Consistent with previous reports (Thompson 1982), the authors show that there is a substantial effect of contrast on speed perception, insofar as the perceived speed of the random dot stimuli is drastically reduced at low contrasts – reducing contrast by one octave reduces the perceived speed by about 9%. Moreover, the psychophysical data from the monkey suggest that there is – at least qualitatively – a corresponding effect in macaques.( See Krekelberg et al., Figure 2).
Further, reducing contrast had several effects on the neural activity of speed tuned MT neurons: Generally, speed tuning curves shift such that the peak firing rate is reached at slower speeds (Krekelberg et al., Figure 5A, 6A) – this shift in preferred speed is more pronounced in neurons preferring faster speeds (Figure 5B). Also, most – but not all – cells respond less vigorously at lower contrasts (Krekelberg et al., Figure 4A). It is of particular interest to note that due to the shifted peak, some cells (about 30% of neurons) respond more strongly in response to low contrast than to high contrast motion at slow speeds. (See Krekelberg et al., Figure 3C).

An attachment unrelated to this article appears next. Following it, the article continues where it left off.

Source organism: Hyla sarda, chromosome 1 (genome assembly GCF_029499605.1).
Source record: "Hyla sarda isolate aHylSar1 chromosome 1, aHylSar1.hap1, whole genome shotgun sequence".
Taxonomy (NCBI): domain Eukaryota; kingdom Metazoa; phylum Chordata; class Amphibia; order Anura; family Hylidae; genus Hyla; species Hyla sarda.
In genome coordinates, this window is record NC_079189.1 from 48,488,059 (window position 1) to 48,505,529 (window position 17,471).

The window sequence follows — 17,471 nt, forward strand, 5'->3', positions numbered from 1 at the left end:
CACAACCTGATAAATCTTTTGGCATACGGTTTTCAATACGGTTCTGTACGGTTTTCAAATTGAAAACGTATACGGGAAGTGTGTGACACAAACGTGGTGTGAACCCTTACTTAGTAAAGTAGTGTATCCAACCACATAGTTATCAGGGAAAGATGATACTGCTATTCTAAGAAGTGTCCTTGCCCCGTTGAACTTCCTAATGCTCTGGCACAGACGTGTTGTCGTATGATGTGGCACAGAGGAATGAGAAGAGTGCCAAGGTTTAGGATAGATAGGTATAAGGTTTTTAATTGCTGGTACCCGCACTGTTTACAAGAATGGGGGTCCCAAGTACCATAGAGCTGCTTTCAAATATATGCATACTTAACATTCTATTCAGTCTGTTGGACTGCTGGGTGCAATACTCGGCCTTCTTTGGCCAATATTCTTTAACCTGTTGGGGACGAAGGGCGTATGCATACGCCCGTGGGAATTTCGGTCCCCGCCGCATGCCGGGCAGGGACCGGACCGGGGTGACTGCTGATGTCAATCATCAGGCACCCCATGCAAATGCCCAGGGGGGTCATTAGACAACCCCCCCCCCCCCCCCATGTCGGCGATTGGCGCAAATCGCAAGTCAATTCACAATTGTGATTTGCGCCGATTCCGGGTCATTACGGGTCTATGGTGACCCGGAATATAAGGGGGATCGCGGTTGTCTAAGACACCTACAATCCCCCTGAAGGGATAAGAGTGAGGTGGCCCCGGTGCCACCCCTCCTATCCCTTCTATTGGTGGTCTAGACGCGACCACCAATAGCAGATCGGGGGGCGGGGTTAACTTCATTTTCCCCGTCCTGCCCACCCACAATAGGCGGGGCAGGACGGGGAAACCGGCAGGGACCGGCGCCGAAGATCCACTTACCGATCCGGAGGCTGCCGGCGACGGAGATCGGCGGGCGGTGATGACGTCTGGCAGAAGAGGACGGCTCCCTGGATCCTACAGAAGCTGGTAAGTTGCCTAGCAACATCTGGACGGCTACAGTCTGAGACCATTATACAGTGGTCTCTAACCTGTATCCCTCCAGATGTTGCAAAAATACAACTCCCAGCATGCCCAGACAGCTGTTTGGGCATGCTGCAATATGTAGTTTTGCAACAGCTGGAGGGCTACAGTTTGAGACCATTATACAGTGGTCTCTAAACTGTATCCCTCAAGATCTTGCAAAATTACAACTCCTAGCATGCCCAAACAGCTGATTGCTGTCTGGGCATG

Finally, the authors use these neural data to test models attempting to account for the observed psychophysical effects. Specifically, they test two exemplars of a family of labeled line models, each of which had previously been shown to account for human speed perception. In the vector average model, a population of MT cells effectively computes a weighted average, where each neuron’s contribution is proportional to its preferred speed and a weight given by its normalized firing rate. Surprisingly, when fed with their neural data, the authors find that this model predicts an increase in perceived speed with lower contrast, inconsistent with the psychophysical data, (Krekelberg et al., Figure 7).
Similarly, the authors point out that a “ratio model”, in which perceived speed corresponds to the ratio of activity in a fast and a slow channel, also cannot account for the psychophysical effects in terms of the neural data (Krekelberg et al., Figure 8B).
Hence, the authors state that their data is fundamentally inconsistent with existing labeled-line models of speed coding in area MT. They conclude that it is likely that the code for speed in MT will differ from the established labeled-line codes that can account for direction perception.